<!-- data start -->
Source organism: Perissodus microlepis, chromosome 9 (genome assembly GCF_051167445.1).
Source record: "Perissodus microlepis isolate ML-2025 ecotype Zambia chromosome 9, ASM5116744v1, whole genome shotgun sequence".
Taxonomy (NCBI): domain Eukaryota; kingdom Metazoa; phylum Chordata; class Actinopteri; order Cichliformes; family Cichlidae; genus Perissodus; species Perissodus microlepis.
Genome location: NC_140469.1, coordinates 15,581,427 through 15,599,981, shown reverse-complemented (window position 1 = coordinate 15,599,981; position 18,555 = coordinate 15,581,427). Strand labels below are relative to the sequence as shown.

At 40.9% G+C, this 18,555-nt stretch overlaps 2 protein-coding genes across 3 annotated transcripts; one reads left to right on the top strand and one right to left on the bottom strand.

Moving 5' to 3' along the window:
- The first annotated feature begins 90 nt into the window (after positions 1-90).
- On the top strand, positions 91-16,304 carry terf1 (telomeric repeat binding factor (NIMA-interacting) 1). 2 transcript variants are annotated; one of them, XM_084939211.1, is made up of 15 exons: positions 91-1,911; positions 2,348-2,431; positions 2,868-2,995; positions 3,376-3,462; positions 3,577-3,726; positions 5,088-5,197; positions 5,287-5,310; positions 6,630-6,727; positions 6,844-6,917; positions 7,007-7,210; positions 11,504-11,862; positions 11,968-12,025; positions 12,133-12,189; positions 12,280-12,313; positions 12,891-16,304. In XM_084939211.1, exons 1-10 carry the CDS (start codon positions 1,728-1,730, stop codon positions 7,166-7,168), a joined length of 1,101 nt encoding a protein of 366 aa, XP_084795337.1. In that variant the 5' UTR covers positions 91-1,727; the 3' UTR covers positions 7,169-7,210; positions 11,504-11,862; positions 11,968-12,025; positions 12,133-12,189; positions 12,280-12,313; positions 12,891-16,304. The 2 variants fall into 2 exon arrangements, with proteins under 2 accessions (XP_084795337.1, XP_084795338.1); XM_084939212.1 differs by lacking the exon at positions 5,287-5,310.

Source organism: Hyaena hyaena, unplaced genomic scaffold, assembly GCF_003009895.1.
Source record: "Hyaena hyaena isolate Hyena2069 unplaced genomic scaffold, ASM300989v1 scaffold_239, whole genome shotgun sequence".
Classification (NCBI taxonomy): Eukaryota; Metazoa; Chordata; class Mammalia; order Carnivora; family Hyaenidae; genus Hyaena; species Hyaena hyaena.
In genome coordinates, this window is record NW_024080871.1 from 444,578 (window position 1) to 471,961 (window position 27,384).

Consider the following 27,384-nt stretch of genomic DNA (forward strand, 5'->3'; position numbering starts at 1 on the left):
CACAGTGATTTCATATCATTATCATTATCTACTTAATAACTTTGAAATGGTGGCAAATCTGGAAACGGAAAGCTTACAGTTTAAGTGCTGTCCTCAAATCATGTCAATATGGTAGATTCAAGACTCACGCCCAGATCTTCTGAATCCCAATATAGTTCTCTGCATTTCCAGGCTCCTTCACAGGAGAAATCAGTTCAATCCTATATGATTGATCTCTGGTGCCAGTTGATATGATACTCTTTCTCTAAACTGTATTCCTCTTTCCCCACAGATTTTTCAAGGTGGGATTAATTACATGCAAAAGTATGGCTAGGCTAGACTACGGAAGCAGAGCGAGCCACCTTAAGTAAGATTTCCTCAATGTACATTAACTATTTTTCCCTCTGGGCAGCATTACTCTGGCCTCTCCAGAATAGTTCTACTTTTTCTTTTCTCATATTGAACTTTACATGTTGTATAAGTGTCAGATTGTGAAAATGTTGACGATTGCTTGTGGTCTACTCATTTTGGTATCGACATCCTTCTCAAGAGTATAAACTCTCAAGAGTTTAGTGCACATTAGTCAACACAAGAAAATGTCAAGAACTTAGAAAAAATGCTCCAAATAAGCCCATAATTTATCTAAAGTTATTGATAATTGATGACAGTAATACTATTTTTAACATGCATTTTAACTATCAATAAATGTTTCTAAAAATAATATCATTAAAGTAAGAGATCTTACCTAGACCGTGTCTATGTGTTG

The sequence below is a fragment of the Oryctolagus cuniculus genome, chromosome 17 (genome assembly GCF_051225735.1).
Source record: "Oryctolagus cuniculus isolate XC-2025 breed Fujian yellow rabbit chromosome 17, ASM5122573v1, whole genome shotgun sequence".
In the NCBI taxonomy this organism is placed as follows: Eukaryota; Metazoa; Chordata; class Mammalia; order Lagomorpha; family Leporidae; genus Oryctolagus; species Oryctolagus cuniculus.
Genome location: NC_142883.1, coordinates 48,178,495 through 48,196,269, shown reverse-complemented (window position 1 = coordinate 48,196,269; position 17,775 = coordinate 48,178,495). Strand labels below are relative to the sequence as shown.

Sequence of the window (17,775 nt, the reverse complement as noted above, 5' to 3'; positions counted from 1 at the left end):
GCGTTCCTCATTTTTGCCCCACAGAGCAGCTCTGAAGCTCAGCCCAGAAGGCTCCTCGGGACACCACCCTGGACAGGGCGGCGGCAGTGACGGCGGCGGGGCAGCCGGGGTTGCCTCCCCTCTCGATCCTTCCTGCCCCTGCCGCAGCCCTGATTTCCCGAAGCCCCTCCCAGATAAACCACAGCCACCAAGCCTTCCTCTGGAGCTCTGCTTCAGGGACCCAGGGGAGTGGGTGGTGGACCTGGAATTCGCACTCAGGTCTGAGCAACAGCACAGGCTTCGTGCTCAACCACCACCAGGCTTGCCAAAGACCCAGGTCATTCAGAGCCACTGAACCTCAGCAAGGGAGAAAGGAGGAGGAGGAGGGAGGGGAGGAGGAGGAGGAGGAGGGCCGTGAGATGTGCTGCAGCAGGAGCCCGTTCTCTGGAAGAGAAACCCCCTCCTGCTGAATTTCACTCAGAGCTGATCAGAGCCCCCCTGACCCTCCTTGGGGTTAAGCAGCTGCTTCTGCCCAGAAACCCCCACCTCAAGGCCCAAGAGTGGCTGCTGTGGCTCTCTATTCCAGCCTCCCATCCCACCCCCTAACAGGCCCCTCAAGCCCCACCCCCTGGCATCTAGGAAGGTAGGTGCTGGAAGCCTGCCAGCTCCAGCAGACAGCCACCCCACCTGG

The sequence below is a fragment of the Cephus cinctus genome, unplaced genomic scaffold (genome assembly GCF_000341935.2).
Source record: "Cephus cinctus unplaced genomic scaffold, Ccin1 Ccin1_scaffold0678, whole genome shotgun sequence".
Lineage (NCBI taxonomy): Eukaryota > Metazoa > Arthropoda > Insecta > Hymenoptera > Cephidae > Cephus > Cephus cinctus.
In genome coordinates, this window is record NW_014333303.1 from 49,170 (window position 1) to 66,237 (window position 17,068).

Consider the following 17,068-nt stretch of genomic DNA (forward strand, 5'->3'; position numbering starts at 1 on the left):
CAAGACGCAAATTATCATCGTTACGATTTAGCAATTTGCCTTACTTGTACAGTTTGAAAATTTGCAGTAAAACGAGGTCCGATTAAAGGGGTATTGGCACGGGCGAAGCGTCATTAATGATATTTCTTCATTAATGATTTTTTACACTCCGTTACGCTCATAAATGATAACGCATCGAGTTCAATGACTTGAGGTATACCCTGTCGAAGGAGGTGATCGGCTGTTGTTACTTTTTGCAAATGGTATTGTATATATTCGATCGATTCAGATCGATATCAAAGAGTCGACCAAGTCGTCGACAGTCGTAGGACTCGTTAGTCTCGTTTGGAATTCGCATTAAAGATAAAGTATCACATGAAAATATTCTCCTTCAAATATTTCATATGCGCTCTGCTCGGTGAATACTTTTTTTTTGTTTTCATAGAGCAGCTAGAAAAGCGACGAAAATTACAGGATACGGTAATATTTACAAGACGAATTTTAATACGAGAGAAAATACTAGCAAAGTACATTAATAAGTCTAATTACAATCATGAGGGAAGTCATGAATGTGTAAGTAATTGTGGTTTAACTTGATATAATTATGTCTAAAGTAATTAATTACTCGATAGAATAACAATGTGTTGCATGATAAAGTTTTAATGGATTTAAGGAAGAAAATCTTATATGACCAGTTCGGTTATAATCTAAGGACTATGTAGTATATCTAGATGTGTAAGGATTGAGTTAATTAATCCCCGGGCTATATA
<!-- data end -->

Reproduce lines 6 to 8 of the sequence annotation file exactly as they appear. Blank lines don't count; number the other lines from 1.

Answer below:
Moving 5' to 3' along the window:
- The first annotated feature begins 90 nt into the window (after positions 1-90).
- On the top strand, positions 91-16,304 carry terf1 (telomeric repeat binding factor (NIMA-interacting) 1). 2 transcript variants are annotated; one of them, XM_084939211.1, is made up of 15 exons: positions 91-1,911; positions 2,348-2,431; positions 2,868-2,995; positions 3,376-3,462; positions 3,577-3,726; positions 5,088-5,197; positions 5,287-5,310; positions 6,630-6,727; positions 6,844-6,917; positions 7,007-7,210; positions 11,504-11,862; positions 11,968-12,025; positions 12,133-12,189; positions 12,280-12,313; positions 12,891-16,304. In XM_084939211.1, exons 1-10 carry the CDS (start codon positions 1,728-1,730, stop codon positions 7,166-7,168), a joined length of 1,101 nt encoding a protein of 366 aa, XP_084795337.1. In that variant the 5' UTR covers positions 91-1,727; the 3' UTR covers positions 7,169-7,210; positions 11,504-11,862; positions 11,968-12,025; positions 12,133-12,189; positions 12,280-12,313; positions 12,891-16,304. The 2 variants fall into 2 exon arrangements, with proteins under 2 accessions (XP_084795337.1, XP_084795338.1); XM_084939212.1 differs by lacking the exon at positions 5,287-5,310.